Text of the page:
As the black owner of a hair salon with such celebrity clientele as Angela Bassett, Paula Patton, Phylicia Rashad, Diana Ross and others, Daisy Curbeon managed a staff of six hair stylists for more than 10 years. A former runway model, she had worked her way up from sweeping beauty shop floors to styling for the stars. After opening a salon on Manhattan’s posh Park Avenue, she ran into resistance from some of her own black employees, women who “dissed” her largely because of race.
“Because I’m a black boss, they thought they could come in late,” Curbeon said. “If they had some daddy-mama drama, they might not come in at all. You know, a white salon wouldn’t put up with that. But in a black salon, I’d have to deal with it and be sympathetic because I’m a black woman too.”
She added bitterly: “There was too much familiarity and lack of respect because of race. Familiarity breeds contempt. People try to fit in like family, and then it becomes a problem at work.”
Curbeon’s difficulties no doubt were partly due to her informal management style, but her experiences are not unique; they’re just not widely discussed—in public. In truth, many black managers don’t care to see themselves as too lenient on “their own,” so this “race secret” is glossed over among friends. And business school professors are only now scratching their heads, trying to develop theories on how to deal with this peculiar racial dilemma.
The New Power Brokers
The issue is especially pertinent today, though, because a new “black power” is taking shape nationwide, and black leaders are better positioned than ever to make hiring decisions, from the variety store to the boardroom to the corridors of political power. The nation now has 2 million black-owned businesses.
In addition, the nation has tens of thousands of black executives, several hundred black directors of Fortune 500 firms, 650 black mayors, a handful of black governors—and its first black President, a shrewd and savvy operator credited with running the finest campaign ever launched by a candidate for our highest office.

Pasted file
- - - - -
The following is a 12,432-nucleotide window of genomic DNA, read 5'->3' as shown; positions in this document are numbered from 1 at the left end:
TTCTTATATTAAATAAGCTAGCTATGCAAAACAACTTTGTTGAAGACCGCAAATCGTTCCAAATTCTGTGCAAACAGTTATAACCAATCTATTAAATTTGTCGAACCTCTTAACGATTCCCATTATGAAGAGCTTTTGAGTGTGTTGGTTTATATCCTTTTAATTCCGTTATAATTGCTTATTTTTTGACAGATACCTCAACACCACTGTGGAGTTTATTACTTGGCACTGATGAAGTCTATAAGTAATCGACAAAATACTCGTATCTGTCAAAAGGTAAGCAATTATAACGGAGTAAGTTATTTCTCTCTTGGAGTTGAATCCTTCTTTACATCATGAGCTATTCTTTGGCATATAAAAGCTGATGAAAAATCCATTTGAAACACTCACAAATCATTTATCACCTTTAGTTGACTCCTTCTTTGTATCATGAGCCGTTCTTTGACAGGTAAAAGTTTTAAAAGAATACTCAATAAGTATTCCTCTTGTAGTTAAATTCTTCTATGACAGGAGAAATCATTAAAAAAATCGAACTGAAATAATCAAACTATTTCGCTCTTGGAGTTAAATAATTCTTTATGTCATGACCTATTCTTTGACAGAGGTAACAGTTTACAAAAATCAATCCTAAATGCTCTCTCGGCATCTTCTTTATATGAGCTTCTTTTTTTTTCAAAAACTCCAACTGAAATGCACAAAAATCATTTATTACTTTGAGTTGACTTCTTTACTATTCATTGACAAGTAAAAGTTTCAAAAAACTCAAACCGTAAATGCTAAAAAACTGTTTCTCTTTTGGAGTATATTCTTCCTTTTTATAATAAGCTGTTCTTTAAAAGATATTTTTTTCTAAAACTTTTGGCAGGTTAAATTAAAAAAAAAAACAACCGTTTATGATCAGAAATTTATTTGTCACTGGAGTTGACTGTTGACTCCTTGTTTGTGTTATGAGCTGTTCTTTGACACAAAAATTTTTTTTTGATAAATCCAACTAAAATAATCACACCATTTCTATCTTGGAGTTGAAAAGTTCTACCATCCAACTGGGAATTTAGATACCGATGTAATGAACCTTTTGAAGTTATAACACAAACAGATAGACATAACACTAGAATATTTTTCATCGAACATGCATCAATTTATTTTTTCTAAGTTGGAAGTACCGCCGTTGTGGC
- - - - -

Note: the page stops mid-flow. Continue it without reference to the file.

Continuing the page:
Despite this clout, blacks are suffering disproportionately in the Great Recession. According to September data from the Bureau of Labor Statistics, black male unemployment rose from 16.7% to 17.3%, compared to a rate increase of 8.8% to 8.9% for white males. Thus, black male unemployment is 94% higher than the rate for white men. The unemployment rate for black women rose from 12.9% to 13.2%, whereas white women did not see an increase.
African-Americans cannot afford to let insubordination serve as an excuse for not getting hired. Yet, it is a real, though mostly unspoken, concern among black bosses. While black–on-black disrespect on the job is hardly universal, it does occur when black employees use common racial bonds as a pass to excuse under-performance.
Slack performance can mean the difference between success and failure for black-run organizations, from barbershops and banks to charter schools and tech firms. Sabotaging a manager’s effectiveness could prevent a firm from winning new business, hamper overall work quality, or prevent a firm from gaining access to traditional pools of capital—and black-owned firms already face higher hurdles in this area than non-minority firms.
Off The Record, Here’s The Real Deal …
Many black executives won’t even discuss this issue “on the record” for fear of causing friction among employees, or because they’d just as soon keep the company spotlight off a hidden race problem, especially one in which they themselves might be enmeshed. Others are altruistic about their avoidance of this issue, saying that revealing this problem might put a damper on opportunities for blacks to climb the corporate hierarchy.
Off the record, however, these same black bosses and entrepreneurs can easily recall black-on-black impertinence, ranging from backtalk to a “do-it-yourself” demeanor that could be grounds for dismissal.